Today was internal medicine. Lots of history-taking. She preferred patient’s bodies, poking and prodding them, seeing what gooey stuff they could exude, the texture of a rash, the festering sores. One time, she got to watch a patient sweat blood (she still had a stolen vial of it in the house somewhere…). Dry skin reminded her of roast chicken.
Day Five hit 8:00 PM. Finally.
“Do you want to walk home with us? It’s dark.”
Trish shook her head at everyone. “I think I’m gonna go get some ice cream or something.” Trish loved her sweets, and if she had it her way, she’d build a house made of gingerbread and candy, but that would be too on the nose.
Her fellows left off in the night, jumping at the sound of a creaking car door, then rushing more hurriedly. Trish let out a smirk. Nothing scared her. She looked up at the full moon. Especially not tonight.
Trish walked in a circle around the hospital, her dirty scrubs scraping the sidewalk as she muttered and muttered. New words old ones. Manifestations. Whatever they were. Keep it from harm. Circled circled again, unsure why, just tired, just felt like making use of the full moon. She thought of the hair that burned in potions. Everyone in the class, their hair had burned bright: shiny, beautiful, but substanceless, sink or fly. Years of library work, of missed nights at parties, no kisses, no hookups, of cadavers, of nights at home, they were cushioned content people. By no means happy or sad, just floating. Just going on and on. She wanted something, something, something—
“You got a cigarette?”
Dan. Dan Lin. The one hard-haired Dan Lin. He was here, asking for a cigarette. A cigarette, to smoke. She wasn’t a smoker. She muttered—conjured one in her pocket. Held it out to him. He sipped it. Do you sip a cigarette? Suck? Don’t know. Trish wasn’t cool enough. If anything, she was odd. She lived in her childhood home; sold nearly everything for pizza money. Her mother was gone, her sister in the wind.
She and Dan smoked silently.
He was odd too. Strange just standing there, smoking, maybe people just smoked silently together. Trish didn’t know. She did know some tea she could brew in the lab would clear out any cancerous crap she was currently inhaling.
The afternoon was grey, but they huddled under the yellow warmth of fluorescent lights.
“Have you already given thought to specializing?” He asked.
“OB,” said Trish. “It’s what my mom did, I’ve always wanted to.”
“Nice, she was a doctor?”
“Yeah,” said Trish. “Oh, uh, no. Nurse.” Actually, a bank teller, but she knew how to deliver a baby, having done so a few times in the house for specific parents who didn’t have the money or didn’t believe in hospitals and medicine. “I’m a witch and want to steal babies.”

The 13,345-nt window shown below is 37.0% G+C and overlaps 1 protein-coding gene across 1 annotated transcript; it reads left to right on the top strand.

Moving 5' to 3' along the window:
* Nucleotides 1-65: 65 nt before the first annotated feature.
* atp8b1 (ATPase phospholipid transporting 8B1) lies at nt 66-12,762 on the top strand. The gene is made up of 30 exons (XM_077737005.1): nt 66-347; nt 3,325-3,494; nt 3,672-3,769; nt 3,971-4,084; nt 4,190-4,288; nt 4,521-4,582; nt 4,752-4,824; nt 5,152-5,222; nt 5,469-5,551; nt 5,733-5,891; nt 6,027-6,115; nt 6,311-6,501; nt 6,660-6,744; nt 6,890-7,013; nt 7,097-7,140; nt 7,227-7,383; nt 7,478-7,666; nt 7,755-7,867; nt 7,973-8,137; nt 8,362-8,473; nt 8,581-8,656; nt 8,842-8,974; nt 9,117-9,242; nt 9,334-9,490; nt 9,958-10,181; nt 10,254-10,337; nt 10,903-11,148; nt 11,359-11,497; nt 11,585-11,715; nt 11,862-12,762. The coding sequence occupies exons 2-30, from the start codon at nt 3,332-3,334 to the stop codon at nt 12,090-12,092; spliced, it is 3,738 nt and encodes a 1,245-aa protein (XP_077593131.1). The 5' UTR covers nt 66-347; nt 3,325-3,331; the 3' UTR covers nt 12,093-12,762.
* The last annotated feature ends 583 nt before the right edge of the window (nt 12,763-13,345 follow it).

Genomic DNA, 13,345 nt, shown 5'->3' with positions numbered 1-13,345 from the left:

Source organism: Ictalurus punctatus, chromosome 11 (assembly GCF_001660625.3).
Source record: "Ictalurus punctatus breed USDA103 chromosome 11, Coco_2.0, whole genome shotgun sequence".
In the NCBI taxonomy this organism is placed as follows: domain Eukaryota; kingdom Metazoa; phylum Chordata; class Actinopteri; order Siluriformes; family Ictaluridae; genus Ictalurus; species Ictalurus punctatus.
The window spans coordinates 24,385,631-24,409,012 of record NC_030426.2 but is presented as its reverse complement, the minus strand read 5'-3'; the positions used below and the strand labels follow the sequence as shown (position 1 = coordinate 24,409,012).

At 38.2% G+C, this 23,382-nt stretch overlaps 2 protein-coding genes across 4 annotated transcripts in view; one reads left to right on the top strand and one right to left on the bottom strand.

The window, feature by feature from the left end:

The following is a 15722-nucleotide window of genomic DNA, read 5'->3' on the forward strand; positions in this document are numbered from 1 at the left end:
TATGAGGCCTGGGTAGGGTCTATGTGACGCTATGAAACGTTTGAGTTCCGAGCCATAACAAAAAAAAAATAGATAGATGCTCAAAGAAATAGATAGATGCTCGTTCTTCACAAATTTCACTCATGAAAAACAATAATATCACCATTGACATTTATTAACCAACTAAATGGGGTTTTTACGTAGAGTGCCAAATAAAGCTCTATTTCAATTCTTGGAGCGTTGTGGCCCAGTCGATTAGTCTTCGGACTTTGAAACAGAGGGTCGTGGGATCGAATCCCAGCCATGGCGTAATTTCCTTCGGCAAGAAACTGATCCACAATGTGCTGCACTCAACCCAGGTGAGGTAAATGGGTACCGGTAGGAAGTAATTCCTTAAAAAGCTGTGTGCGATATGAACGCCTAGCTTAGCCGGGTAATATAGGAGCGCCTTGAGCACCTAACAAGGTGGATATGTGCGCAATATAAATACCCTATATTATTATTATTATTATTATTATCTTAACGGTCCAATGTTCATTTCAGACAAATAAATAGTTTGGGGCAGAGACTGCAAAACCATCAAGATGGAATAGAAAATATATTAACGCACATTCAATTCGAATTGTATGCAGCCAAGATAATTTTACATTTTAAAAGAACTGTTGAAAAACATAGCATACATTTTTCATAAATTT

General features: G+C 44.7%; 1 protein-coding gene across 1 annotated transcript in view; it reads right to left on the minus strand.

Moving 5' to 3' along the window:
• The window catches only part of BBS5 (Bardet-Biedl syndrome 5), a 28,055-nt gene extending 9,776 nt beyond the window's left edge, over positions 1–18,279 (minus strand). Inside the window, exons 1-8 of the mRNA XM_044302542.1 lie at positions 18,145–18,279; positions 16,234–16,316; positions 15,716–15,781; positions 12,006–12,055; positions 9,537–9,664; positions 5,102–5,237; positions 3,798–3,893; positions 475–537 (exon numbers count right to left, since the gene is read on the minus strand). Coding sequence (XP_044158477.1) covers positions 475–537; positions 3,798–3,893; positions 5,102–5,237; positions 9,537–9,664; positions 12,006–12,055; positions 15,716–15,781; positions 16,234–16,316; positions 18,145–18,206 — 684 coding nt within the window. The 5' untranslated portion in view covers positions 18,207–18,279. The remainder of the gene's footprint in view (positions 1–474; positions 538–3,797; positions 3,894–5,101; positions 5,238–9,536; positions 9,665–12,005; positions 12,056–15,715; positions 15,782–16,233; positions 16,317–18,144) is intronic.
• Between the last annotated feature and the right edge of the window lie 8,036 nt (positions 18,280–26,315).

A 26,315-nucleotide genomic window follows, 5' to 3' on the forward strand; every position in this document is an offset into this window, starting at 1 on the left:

“Man, I hated my OB rotation,” he said, “The only one I didn’t like.”
“Do you just like what other people don’t like?”
Trish actually let out a laugh, which was weird. “I guess you could say that.”
Was she flirting? Smiling?
“I had Dr. Chen as the resident on one of the deliveries, she was literally,” he huffed and rolled his eyes at the memory, “the wicked witch of the east.”
“They all call her that!” said Trish.
“She is evil,” he said.
“I agree, she’s bitchy,” said Trish. “But not as bad as the cardiac surgeons.”
“Are you talking about Dr. Remeaux?”
“Yes.” Trish felt a fiery, expressive nature thawing through her insides. “Do you want to know what he did?”
Trish eagerly turned towards him, and he smiled a little at her vigor.
“He yelled at me for like five minutes for calling the x-ray a CT scan, saying I didn’t know the difference between that and an MRI, when it was a CT scan! The resident pointed it out to him, and then he started another five minute lecture about how incompetent I was for saying ‘um.’”
Re-living it annoyed and infuriated Trish even more, but she laughed at the ridiculousness.
“He said maybe I should try nursing school. It was mean.” Trish was 90% kidding but 10% of that insult hurt.
“Remeaux’s out sick this whole week. Violent stomach flu apparently.”
Trish declined to admit she had any part in that. He’d be fine.
“Can I be honest?” Dan said.
“I… worship him.”
“Goodbye!” Trish walked away down the hall, past a hallway patient. Dan chased after, to her pleasure.
“He’s thorough, he’s smart. I didn’t mean it, I didn’t know he was rude to you.” He sped to keep up with her pace.
She turned. “Do you still worship him?”
“Not as much now that I know he doesn’t see how smart you are.”
Trish nodded. She was smart. Good to be noticed.
“Do you think you want to do cardio?”
They were alone in a hallway now. “I think so, yeah. The other day Remeaux held this guy’s heart while it flatlined.”
Dan went into the story. “The guy was with strippers at his bachelor party on a private island. Some kind of cardiac episode. Fiancé is all heartbroken.”
Dan let out a cynical snort.
“Spoiled asshole. Probably deserved it.”